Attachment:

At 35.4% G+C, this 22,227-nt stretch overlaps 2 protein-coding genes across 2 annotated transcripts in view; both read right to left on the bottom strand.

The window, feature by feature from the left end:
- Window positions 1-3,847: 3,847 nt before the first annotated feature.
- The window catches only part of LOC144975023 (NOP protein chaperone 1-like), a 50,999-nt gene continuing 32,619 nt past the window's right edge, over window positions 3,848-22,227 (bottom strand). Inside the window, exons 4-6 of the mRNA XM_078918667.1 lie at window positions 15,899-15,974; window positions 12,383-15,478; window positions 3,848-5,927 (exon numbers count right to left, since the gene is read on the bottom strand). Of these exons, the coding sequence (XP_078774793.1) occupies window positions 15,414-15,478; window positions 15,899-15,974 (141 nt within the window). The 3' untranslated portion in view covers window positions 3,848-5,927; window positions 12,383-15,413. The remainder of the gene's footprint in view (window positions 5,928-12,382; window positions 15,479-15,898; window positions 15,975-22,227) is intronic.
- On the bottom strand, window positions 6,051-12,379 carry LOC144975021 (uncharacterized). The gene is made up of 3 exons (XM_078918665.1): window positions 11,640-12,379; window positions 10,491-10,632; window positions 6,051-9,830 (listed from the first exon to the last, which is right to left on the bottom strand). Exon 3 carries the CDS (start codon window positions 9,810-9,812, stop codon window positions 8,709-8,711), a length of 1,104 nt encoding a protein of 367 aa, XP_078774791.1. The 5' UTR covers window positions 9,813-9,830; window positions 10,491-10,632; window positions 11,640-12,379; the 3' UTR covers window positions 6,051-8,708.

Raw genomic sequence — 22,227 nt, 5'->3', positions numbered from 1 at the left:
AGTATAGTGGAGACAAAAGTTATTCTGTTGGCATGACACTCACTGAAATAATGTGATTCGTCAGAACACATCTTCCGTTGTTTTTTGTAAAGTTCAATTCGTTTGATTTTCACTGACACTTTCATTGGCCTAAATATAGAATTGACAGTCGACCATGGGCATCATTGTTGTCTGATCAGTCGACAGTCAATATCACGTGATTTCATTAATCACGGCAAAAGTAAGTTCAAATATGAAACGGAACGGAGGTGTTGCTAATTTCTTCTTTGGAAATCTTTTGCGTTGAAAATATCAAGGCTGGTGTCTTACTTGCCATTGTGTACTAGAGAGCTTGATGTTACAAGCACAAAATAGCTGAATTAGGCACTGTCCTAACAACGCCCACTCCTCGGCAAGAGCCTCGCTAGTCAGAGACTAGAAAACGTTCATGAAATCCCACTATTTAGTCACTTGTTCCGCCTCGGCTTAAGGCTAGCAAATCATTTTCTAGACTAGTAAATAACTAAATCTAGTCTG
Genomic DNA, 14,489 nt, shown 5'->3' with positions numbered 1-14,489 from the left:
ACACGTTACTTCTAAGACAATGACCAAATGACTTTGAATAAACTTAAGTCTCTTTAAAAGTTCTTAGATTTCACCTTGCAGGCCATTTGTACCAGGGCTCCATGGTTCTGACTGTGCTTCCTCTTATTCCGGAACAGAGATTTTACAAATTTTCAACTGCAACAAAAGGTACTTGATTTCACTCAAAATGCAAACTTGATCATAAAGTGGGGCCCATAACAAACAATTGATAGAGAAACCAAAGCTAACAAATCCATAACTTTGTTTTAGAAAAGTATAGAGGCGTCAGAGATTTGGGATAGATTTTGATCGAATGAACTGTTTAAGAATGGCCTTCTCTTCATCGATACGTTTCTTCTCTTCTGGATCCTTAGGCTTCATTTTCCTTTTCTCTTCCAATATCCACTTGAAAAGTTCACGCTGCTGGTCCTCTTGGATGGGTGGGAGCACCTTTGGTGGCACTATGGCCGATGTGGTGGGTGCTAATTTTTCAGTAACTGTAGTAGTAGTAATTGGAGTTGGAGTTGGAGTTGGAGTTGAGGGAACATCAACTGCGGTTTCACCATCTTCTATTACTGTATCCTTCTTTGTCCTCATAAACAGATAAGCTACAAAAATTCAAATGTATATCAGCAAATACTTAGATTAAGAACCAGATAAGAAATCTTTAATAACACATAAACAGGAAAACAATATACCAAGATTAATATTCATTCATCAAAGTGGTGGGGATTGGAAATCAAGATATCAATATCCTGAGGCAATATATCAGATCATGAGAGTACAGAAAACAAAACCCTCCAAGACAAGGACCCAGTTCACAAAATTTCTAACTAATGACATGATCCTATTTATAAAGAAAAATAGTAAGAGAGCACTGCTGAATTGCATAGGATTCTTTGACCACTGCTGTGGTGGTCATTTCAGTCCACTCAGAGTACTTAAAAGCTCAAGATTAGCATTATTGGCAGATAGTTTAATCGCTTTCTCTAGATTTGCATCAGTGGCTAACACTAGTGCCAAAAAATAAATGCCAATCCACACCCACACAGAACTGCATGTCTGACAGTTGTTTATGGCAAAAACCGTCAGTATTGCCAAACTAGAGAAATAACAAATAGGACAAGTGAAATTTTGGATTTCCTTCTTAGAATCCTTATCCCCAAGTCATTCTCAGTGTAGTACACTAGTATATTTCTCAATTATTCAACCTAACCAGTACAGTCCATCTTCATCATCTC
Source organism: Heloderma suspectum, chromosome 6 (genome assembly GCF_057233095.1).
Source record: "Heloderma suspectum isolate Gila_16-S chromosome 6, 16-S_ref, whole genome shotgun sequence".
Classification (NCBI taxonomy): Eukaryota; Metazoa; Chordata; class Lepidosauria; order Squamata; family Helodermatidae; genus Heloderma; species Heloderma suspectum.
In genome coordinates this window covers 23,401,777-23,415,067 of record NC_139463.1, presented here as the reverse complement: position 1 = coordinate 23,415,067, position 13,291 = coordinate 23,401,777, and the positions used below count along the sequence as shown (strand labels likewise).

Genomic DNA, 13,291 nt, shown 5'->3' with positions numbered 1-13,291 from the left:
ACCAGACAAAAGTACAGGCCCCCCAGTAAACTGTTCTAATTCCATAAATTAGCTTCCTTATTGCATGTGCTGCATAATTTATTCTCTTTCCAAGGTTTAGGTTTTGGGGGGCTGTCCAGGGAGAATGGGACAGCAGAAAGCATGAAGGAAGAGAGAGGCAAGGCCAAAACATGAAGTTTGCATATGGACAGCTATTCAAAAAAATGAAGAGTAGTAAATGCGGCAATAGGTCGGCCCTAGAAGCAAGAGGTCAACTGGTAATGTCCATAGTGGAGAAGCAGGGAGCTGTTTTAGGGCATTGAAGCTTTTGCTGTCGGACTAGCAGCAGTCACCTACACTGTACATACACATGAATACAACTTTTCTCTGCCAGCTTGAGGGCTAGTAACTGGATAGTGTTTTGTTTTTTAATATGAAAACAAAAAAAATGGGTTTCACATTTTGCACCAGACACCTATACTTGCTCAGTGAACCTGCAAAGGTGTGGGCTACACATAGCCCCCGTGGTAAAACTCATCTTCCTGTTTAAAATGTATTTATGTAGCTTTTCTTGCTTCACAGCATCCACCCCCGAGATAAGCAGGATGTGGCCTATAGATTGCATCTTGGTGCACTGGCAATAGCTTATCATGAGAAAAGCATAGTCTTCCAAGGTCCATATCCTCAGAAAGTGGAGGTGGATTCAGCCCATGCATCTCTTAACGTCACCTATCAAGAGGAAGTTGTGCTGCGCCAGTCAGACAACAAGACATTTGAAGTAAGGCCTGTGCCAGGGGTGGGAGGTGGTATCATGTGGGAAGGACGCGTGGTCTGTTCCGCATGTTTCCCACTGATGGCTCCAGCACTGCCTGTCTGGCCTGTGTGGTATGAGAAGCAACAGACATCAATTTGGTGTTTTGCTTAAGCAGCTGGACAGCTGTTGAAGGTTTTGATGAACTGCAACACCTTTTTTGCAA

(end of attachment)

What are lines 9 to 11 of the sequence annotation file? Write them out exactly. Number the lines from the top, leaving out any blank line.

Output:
ACACGTTACTTCTAAGACAATGACCAAATGACTTTGAATAAACTTAAGTCTCTTTAAAAGTTCTTAGATTTCACCTTGCAGGCCATTTGTACCAGGGCTCCATGGTTCTGACTGTGCTTCCTCTTATTCCGGAACAGAGATTTTACAAATTTTCAACTGCAACAAAAGGTACTTGATTTCACTCAAAATGCAAACTTGATCATAAAGTGGGGCCCATAACAAACAATTGATAGAGAAACCAAAGCTAACAAATCCATAACTTTGTTTTAGAAAAGTATAGAGGCGTCAGAGATTTGGGATAGATTTTGATCGAATGAACTGTTTAAGAATGGCCTTCTCTTCATCGATACGTTTCTTCTCTTCTGGATCCTTAGGCTTCATTTTCCTTTTCTCTTCCAATATCCACTTGAAAAGTTCACGCTGCTGGTCCTCTTGGATGGGTGGGAGCACCTTTGGTGGCACTATGGCCGATGTGGTGGGTGCTAATTTTTCAGTAACTGTAGTAGTAGTAATTGGAGTTGGAGTTGGAGTTGGAGTTGAGGGAACATCAACTGCGGTTTCACCATCTTCTATTACTGTATCCTTCTTTGTCCTCATAAACAGATAAGCTACAAAAATTCAAATGTATATCAGCAAATACTTAGATTAAGAACCAGATAAGAAATCTTTAATAACACATAAACAGGAAAACAATATACCAAGATTAATATTCATTCATCAAAGTGGTGGGGATTGGAAATCAAGATATCAATATCCTGAGGCAATATATCAGATCATGAGAGTACAGAAAACAAAACCCTCCAAGACAAGGACCCAGTTCACAAAATTTCTAACTAATGACATGATCCTATTTATAAAGAAAAATAGTAAGAGAGCACTGCTGAATTGCATAGGATTCTTTGACCACTGCTGTGGTGGTCATTTCAGTCCACTCAGAGTACTTAAAAGCTCAAGATTAGCATTATTGGCAGATAGTTTAATCGCTTTCTCTAGATTTGCATCAGTGGCTAACACTAGTGCCAAAAAATAAATGCCAATCCACACCCACACAGAACTGCATGTCTGACAGTTGTTTATGGCAAAAACCGTCAGTATTGCCAAACTAGAGAAATAACAAATAGGACAAGTGAAATTTTGGATTTCCTTCTTAGAATCCTTATCCCCAAGTCATTCTCAGTGTAGTACACTAGTATATTTCTCAATTATTCAACCTAACCAGTACAGTCCATCTTCATCATCTC
Source organism: Heloderma suspectum, chromosome 6 (genome assembly GCF_057233095.1).
Source record: "Heloderma suspectum isolate Gila_16-S chromosome 6, 16-S_ref, whole genome shotgun sequence".